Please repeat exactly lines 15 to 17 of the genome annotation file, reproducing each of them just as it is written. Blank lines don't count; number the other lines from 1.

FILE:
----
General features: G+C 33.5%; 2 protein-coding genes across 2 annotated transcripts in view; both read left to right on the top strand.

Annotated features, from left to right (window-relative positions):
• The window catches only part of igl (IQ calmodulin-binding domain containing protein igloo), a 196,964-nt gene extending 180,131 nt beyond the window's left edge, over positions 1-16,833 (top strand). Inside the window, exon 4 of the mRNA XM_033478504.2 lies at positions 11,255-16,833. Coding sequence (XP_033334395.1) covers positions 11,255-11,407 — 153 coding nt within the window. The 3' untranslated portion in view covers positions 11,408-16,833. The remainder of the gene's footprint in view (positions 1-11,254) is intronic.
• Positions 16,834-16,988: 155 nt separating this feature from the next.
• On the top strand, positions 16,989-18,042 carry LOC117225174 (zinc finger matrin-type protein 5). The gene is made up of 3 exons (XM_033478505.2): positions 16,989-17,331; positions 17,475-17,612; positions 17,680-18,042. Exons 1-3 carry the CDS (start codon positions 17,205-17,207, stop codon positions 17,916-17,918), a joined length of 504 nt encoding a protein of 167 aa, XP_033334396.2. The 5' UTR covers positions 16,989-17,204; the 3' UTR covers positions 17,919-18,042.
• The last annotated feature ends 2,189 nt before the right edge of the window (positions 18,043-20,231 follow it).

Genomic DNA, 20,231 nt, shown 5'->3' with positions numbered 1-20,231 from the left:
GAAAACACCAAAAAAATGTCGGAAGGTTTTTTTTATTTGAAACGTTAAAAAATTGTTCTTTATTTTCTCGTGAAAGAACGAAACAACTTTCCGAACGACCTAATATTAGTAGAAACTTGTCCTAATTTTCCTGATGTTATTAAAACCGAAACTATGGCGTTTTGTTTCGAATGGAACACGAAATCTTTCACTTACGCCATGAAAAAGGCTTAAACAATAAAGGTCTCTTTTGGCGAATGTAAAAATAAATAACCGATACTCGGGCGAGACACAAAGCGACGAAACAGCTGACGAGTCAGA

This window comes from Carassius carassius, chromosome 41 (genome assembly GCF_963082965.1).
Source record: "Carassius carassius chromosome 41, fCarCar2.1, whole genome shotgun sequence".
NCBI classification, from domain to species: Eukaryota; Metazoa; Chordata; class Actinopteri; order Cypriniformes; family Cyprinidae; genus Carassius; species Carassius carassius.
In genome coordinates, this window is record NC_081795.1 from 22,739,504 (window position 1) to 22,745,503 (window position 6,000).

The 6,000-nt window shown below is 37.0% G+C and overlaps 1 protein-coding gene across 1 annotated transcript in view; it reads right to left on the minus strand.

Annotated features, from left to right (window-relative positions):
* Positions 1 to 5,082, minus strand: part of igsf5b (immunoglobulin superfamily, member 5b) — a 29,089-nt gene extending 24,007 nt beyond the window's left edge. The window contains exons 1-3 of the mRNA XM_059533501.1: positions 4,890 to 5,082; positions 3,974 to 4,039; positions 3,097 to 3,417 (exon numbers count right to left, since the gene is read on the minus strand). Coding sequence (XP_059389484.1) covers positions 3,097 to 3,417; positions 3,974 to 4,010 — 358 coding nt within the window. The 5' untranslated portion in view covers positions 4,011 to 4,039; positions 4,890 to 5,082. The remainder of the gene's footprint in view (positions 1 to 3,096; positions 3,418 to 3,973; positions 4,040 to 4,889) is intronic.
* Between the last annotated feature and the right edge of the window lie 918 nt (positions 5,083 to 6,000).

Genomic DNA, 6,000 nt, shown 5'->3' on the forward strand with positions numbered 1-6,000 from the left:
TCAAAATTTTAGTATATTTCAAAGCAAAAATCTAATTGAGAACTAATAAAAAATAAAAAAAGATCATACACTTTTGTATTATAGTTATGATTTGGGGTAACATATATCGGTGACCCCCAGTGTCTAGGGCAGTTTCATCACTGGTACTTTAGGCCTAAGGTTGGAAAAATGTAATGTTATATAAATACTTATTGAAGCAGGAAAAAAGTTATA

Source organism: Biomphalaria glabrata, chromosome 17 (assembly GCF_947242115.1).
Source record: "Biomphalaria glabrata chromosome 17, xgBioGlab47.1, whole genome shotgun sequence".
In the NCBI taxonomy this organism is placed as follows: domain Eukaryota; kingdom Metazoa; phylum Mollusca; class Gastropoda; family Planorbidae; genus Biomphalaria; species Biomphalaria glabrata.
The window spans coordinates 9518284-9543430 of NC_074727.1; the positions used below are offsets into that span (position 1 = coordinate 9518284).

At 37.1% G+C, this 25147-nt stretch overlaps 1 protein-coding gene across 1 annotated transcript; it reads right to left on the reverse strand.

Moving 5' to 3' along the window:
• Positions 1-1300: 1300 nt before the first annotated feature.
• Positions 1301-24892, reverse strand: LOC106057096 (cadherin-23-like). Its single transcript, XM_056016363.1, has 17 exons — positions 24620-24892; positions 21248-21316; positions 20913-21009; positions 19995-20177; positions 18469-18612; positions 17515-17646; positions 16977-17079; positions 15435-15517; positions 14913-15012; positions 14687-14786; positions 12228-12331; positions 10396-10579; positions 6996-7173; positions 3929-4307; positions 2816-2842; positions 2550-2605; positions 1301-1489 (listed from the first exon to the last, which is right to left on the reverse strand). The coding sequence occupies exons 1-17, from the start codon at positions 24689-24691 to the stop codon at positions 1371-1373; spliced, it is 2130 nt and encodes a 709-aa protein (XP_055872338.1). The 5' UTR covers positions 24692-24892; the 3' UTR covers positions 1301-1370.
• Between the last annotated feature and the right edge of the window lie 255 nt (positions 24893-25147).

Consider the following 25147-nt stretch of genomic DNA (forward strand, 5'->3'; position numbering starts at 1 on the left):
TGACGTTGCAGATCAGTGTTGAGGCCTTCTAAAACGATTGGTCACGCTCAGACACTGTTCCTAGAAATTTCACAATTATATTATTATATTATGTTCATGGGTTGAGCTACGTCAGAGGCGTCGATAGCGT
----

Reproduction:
* Positions 1 to 5,082, minus strand: part of igsf5b (immunoglobulin superfamily, member 5b) — a 29,089-nt gene extending 24,007 nt beyond the window's left edge. The window contains exons 1-3 of the mRNA XM_059533501.1: positions 4,890 to 5,082; positions 3,974 to 4,039; positions 3,097 to 3,417 (exon numbers count right to left, since the gene is read on the minus strand). Coding sequence (XP_059389484.1) covers positions 3,097 to 3,417; positions 3,974 to 4,010 — 358 coding nt within the window. The 5' untranslated portion in view covers positions 4,011 to 4,039; positions 4,890 to 5,082. The remainder of the gene's footprint in view (positions 1 to 3,096; positions 3,418 to 3,973; positions 4,040 to 4,889) is intronic.
* Between the last annotated feature and the right edge of the window lie 918 nt (positions 5,083 to 6,000).

Genomic DNA, 6,000 nt, shown 5'->3' on the forward strand with positions numbered 1-6,000 from the left: